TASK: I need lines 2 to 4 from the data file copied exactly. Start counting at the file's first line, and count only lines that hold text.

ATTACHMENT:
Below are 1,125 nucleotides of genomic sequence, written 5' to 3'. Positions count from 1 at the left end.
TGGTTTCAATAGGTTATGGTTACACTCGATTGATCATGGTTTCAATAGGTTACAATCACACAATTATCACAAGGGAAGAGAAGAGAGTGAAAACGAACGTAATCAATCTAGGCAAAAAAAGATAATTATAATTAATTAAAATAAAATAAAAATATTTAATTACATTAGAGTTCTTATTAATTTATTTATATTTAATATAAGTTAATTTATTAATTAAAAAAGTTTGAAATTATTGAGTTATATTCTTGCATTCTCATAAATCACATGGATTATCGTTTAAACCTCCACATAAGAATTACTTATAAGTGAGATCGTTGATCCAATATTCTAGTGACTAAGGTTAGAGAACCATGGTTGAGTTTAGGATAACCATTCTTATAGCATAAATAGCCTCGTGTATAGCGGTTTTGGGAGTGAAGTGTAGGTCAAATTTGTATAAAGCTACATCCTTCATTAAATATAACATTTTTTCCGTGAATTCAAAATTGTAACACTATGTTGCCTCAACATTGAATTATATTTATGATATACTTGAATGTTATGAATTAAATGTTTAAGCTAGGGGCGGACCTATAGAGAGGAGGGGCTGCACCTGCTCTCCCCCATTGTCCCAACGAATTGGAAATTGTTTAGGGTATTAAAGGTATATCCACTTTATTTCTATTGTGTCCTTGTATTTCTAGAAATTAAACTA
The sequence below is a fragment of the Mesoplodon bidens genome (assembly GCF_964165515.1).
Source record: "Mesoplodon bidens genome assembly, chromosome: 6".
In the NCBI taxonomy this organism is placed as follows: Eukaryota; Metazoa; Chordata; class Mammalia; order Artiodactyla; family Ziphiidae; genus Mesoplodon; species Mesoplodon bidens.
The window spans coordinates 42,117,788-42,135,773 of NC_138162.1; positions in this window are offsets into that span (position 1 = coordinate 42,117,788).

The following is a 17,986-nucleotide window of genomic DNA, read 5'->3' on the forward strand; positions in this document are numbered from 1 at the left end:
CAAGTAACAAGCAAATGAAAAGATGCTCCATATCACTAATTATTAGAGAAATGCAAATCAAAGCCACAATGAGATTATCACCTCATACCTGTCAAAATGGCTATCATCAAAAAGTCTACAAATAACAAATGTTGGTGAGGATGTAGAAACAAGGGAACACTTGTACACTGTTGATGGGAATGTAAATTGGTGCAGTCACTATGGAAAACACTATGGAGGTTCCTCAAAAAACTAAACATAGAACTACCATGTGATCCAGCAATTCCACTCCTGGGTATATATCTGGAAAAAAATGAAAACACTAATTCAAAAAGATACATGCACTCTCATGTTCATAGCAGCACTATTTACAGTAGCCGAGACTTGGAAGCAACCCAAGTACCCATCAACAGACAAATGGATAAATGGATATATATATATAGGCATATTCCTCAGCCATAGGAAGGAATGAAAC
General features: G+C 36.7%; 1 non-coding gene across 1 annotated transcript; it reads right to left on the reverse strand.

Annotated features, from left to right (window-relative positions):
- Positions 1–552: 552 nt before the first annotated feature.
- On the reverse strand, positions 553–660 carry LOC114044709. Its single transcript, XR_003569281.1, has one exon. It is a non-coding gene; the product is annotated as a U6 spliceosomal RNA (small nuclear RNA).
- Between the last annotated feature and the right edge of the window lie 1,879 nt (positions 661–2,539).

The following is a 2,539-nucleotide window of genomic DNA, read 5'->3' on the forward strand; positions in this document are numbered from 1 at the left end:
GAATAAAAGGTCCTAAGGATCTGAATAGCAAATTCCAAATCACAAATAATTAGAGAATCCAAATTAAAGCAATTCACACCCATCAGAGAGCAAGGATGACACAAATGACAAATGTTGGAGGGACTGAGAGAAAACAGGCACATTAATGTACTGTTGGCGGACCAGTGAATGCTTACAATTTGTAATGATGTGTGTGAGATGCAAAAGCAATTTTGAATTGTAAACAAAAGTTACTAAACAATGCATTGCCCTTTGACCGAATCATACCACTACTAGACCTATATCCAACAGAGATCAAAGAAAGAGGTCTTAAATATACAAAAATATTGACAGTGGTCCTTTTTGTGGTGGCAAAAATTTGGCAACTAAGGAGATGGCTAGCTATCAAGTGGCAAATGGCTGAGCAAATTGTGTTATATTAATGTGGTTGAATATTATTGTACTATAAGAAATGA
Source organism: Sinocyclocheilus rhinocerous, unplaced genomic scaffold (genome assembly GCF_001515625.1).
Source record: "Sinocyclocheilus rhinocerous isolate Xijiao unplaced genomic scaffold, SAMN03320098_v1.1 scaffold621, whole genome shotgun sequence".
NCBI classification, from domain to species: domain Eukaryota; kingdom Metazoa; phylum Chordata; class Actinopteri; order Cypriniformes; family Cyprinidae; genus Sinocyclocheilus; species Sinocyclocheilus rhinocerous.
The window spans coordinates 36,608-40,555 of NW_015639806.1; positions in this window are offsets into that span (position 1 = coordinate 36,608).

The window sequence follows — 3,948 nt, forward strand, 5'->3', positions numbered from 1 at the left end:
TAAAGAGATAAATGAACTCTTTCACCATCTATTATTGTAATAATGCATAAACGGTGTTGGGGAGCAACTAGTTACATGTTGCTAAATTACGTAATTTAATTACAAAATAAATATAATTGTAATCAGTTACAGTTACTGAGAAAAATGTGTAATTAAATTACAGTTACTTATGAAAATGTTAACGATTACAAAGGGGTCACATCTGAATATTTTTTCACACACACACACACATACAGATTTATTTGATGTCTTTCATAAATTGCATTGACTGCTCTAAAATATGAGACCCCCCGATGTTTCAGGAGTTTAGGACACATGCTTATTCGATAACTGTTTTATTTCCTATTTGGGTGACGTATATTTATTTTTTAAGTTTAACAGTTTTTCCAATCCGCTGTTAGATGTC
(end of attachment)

TGGTTTCAATAGGTTATGGTTACACTCGATTGATCATGGTTTCAATAGGTTACAATCACACAATTATCACAAGGGAAGAGAAGAGAGTGAAAACGAACGTAATCAATCTAGGCAAAAAAAGATAATTATAATTAATTAAAATAAAATAAAAATATTTAATTACATTAGAGTTCTTATTAATTTATTTATATTTAATATAAGTTAATTTATTAATTAAAAAAGTTTGAAATTATTGAGTTATATTCTTGCATTCTCATAAATCACATGGATTATCGTTTAAACCTCCACATAAGAATTACTTATAAGTGAGATCGTTGATCCAATATTCTAGTGACTAAGGTTAGAGAACCATGGTTGAGTTTAGGATAACCATTCTTATAGCATAAATAGCCTCGTGTATAGCGGTTTTGGGAGTGAAGTGTAGGTCAAATTTGTATAAAGCTACATCCTTCATTAAATATAACATTTTTTCCGTGAATTCAAAATTGTAACACTATGTTGCCTCAACATTGAATTATATTTATGATATACTTGAATGTTATGAATTAAATGTTTAAGCTAGGGGCGGACCTATAGAGAGGAGGGGCTGCACCTGCTCTCCCCCATTGTCCCAACGAATTGGAAATTGTTTAGGGTATTAAAGGTATATCCACTTTATTTCTATTGTGTCCTTGTATTTCTAGAAATTAAACTA
The sequence below is a fragment of the Mesoplodon bidens genome (assembly GCF_964165515.1).
Source record: "Mesoplodon bidens genome assembly, chromosome: 6".